Exemplary techniques for how congestion conditions can be simulated using techniques for dropping packets and delaying packets in a hardware solution are described above with in-line network simulator 101A. Combination of multiple streams and muxing them back into a single stream will also create situations in which leaving packets will be in different order than when they enter the simulator. Rather than providing explicit control for which packets to drop/delay, the exemplary embodiment of in-line network simulator 101A operates in a non-deterministic way using random generators on streams of packets. The in-line network simulator 101A first looks at packets received by classifier 301 to classify the packets into appropriate streams, and then the simulator just operates on each stream for applying disruption characteristics without regard to what type of packets are in each stream (i.e., the in-line network simulator is agnostic as to the packets to which it is applying a given disruption characteristic, such as packet loss and delay distributions). All streams and substreams may be processed in parallel in hardware. With such a hardware implementation, true parallel processing can be achieved, as opposed to a software solution that mimics parallelism.
While a specific exemplary hardware implementation of an in-line network simulator 101A is described above with
In certain embodiments, the exemplary operational flow of
Although the present invention and its advantages have been described in detail, it should be understood that various changes, substitutions and alterations can be made herein without departing from the invention as defined by the appended claims. Moreover, the scope of the present application is not intended to be limited to the particular embodiments of the process, machine, manufacture, composition of matter, means, methods and steps described in the specification. As one will readily appreciate from the disclosure, processes, machines, manufacture, compositions of matter, means, methods, or steps, presently existing or later to be developed that perform substantially the same function or achieve substantially the same result as the corresponding embodiments described herein may be utilized. Accordingly, the appended claims are intended to include within their scope such processes, machines, manufacture, compositions of matter, means, methods, or steps.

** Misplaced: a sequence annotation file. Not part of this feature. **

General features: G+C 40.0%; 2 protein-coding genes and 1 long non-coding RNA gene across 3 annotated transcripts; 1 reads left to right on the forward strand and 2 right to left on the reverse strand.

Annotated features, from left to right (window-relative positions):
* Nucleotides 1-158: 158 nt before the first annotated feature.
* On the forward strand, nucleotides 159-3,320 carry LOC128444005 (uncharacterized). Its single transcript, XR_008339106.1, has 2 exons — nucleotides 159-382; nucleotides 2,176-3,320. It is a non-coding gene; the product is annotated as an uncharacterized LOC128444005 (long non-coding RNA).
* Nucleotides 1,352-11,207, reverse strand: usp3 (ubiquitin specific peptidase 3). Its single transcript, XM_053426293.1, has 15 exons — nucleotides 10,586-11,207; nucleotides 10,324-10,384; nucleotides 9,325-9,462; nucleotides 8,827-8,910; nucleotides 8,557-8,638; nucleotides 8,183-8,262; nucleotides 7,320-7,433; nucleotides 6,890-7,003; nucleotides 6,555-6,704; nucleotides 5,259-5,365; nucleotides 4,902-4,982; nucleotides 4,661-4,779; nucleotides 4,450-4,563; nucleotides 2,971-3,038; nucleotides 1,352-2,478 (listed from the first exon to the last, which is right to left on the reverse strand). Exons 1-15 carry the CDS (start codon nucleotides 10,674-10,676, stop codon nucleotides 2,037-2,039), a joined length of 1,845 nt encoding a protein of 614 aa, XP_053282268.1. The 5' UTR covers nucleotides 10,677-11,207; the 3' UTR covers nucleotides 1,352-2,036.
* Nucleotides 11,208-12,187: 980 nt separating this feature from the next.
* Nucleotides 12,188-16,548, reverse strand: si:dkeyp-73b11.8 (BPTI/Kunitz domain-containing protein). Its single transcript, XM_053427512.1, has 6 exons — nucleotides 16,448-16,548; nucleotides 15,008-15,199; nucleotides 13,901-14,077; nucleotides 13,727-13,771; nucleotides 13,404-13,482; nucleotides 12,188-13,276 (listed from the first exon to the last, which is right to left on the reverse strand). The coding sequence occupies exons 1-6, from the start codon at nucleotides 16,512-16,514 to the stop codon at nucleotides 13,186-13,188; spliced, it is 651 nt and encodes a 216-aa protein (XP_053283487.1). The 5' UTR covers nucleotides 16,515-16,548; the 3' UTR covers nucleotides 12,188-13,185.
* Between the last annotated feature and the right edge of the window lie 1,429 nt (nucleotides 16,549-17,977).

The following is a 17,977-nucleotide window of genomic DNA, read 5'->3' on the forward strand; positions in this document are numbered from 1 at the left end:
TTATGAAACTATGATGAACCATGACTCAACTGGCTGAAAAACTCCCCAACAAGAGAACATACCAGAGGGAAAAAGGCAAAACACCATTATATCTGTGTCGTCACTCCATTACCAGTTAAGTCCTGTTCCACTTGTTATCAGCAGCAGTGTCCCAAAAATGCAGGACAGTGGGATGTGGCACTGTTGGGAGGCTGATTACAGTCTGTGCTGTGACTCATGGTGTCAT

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|Classification aux États-Unis||370/235|
|6 janv. 2006||AS||Assignment|
Owner name: AGILENT TECHNOLOGIES, INC., COLORADO
Free format text: ASSIGNMENT OF ASSIGNORS INTEREST;ASSIGNORS:CURRAN-GRAY, MARTIN;ILNICKI, SLAWOMIR K;LEHANE, ANDREW;REEL/FRAME:016981/0712;SIGNING DATES FROM 20050526 TO 20050530
|14 mars 2013||FPAY||Fee payment|
Year of fee payment: 4
|26 mars 2013||AS||Assignment|
Free format text: ASSIGNMENT OF ASSIGNORS INTEREST;ASSIGNOR:AGILENT TECHNOLOGIES, INC.;REEL/FRAME:030088/0468
Owner name: JDS UNIPHASE CORPORATION, CALIFORNIA
Effective date: 20100501